Refugee vs refugee, new flashpoint in J vs K

How politics around West Pakistan refugees and Rohingya Muslims is deepening existing faultlines in state

Written by Arun Sharma | Jammu | Updated: December 29, 2016 11:59 am
jammu, kashmir, jammu rufugees, kashmir refugees, west pakistan refugees, rohingya muslims, rohingya muslim refugees, j&K, J&K news, India news Hurriyat’s Mirwaiz Umar Farooq protests in Srinagar on December 23 against domicile certificates to West Pakistan refugees. (AP Photo)

Ever since the 2014 Assembly elections forced the PDP and BJP into a complicated political marriage in Jammu and Kashmir, tensions have erupted repeatedly over issues such as the location of an AIIMS for the state; protests at NIIT, Srinagar, after clashes between Kashmiri and non-Kashmiri students; and the proposals to set up Sainik and Pandit colonies in the Valley. The latest issues that are deepening the faultlines between Jammu and the Valley are the issuance of identity cards to Hindu refugees from West Pakistan, and the settlement of Muslim refugees from Myanmar in the state.

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What are the identity certificates that the J&K government has been issuing?

They have a picture of the holder along with his name and parentage, and certify that he became a refugee from an area now in Pakistan after Partition. The certificate, issued by a Naib Tehsildar, says that the holder was a resident of an area in undivided India that is now part of Pakistan, and that he is now living at a particular place in J&K as a refugee from (erstwhile) West Pakistan.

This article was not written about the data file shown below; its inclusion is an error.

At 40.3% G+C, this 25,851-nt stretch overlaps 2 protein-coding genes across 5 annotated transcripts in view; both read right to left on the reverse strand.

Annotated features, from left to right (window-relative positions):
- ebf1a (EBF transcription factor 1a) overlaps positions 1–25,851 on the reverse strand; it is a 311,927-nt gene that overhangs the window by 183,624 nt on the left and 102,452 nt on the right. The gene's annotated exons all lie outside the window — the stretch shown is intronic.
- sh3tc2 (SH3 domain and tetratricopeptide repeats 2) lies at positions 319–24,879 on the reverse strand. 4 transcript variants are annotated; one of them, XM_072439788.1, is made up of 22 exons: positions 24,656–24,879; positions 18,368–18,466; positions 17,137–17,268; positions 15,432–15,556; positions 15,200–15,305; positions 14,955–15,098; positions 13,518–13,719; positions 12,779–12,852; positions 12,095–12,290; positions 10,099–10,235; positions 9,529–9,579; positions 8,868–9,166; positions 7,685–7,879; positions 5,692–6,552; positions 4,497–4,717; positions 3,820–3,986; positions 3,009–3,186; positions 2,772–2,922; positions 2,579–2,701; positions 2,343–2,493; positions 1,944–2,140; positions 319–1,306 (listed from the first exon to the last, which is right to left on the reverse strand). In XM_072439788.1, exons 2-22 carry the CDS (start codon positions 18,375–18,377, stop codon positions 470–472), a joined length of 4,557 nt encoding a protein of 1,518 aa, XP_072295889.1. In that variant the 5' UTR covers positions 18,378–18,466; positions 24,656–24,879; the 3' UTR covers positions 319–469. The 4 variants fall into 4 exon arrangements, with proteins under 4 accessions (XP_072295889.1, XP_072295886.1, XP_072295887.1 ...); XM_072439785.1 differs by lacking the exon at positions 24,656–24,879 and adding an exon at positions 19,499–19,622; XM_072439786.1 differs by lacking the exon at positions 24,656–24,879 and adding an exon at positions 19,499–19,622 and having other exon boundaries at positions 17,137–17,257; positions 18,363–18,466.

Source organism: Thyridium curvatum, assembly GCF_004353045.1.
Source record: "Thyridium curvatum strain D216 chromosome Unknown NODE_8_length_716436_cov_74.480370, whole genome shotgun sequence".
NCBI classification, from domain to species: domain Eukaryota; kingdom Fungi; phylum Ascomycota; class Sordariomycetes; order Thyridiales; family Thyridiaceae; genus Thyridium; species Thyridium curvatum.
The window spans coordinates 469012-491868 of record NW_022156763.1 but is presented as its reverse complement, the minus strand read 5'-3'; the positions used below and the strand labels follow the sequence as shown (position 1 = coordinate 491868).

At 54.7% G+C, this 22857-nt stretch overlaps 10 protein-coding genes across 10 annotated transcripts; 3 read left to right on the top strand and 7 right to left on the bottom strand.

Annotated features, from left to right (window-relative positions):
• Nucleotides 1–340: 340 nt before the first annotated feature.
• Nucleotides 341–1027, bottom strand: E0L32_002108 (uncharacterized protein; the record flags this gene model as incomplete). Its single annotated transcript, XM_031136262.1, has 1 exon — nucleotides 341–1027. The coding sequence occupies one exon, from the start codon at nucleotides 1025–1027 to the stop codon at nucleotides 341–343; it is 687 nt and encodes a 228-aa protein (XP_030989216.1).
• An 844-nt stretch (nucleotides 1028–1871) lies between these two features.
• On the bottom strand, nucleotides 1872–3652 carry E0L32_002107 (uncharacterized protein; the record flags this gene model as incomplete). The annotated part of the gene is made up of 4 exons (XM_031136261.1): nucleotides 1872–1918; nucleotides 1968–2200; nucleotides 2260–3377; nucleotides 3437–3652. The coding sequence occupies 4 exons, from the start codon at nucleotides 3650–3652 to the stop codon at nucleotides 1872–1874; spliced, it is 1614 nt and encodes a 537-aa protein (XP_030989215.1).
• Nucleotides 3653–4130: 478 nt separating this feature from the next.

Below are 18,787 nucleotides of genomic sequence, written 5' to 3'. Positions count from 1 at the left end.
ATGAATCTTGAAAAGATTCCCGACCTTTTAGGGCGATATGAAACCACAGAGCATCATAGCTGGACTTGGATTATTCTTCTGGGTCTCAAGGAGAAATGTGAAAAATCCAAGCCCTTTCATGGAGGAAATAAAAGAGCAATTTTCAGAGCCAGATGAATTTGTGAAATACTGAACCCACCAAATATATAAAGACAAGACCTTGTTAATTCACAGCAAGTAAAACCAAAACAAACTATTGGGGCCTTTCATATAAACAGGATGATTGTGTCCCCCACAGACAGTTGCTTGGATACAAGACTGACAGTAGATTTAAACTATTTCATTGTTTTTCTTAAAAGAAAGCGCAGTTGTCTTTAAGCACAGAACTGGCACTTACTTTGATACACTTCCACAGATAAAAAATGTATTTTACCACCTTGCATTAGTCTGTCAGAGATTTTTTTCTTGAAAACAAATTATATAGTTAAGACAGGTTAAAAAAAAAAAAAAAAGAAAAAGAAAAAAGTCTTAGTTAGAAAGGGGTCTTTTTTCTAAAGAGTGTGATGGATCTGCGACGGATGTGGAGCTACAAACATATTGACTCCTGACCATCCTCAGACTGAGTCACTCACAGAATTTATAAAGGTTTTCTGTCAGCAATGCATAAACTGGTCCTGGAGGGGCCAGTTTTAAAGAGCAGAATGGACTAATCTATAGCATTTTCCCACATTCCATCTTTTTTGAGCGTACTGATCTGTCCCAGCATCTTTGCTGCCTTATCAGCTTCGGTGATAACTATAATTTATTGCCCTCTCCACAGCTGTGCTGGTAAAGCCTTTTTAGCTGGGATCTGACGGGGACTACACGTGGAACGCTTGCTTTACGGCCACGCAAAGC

How many West Pakistan refugees currently live in India?

No recent figures are available. The 1951 Census counted 72,95,870 people who had moved to India from East Pakistan (now Bangladesh) and West Pakistan during Partition. Some 4.7 million of them were Hindus and Sikhs who came from West Pakistan. Except for 5,764 families, all settled in Punjab (including in the areas that later became the state of Haryana), Delhi, Uttar Pradesh, and even Mumbai. While those who settled elsewhere became Indian citizens domiciled in the respective states, the 5,764 families who had arrived in Jammu from the adjoining Sialkot and Shakargarh areas of Pakistan were treated only as Indian citizens, and not as permanent residents of J&K. Nearly 70 years on, the number of these people has swollen to 19,760 families, 20 of whom are Muslim.

The refugees coming to J&K were treated differently from those who settled down elsewhere in accordance with Section 6 of the Constitution of the state: “Every person who is, or is deemed to be, a citizen of India under the provisions of the Constitution of India shall be permanent resident of the state, if on the 14th day of May 1954, (a) he was a state subject of Class I, or of Class II, or (b) having lawfully acquired immoveable property… has been ordinarily resident in the state for not less than 10 years…” The J&K Constitution of 1954 in this respect followed an order issued by the Dogra ruler Maharaja Hari Singh in 1927, which defined the subjects of the state and divided them into 4 classes.

How does the issue of government identity certificates to refugees impact the situation?